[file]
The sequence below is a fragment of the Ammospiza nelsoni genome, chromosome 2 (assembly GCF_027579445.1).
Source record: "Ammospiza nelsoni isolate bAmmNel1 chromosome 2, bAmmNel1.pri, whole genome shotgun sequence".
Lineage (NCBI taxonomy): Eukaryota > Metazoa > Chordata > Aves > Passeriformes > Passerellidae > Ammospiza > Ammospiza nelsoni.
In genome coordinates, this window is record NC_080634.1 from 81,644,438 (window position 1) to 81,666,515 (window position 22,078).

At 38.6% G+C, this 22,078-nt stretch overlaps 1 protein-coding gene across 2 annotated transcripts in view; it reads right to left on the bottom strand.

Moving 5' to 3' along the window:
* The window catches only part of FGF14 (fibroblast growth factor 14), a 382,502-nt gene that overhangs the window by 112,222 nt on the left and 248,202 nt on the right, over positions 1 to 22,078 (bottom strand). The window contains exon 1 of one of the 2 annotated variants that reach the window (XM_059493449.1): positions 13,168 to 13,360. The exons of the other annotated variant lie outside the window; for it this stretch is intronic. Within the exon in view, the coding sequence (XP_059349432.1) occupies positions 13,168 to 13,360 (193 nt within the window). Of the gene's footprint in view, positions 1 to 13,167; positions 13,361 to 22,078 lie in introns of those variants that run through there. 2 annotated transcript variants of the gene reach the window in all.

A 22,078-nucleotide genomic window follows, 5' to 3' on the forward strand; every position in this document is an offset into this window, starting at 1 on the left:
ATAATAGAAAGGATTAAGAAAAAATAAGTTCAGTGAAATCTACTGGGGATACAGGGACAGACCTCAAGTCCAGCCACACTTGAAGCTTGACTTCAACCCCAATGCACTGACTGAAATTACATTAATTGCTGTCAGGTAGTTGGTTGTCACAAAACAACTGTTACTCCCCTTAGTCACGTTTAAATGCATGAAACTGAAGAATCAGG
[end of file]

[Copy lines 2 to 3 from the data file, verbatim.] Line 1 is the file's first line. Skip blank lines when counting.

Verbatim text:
Source record: "Ammospiza nelsoni isolate bAmmNel1 chromosome 2, bAmmNel1.pri, whole genome shotgun sequence".
Lineage (NCBI taxonomy): Eukaryota > Metazoa > Chordata > Aves > Passeriformes > Passerellidae > Ammospiza > Ammospiza nelsoni.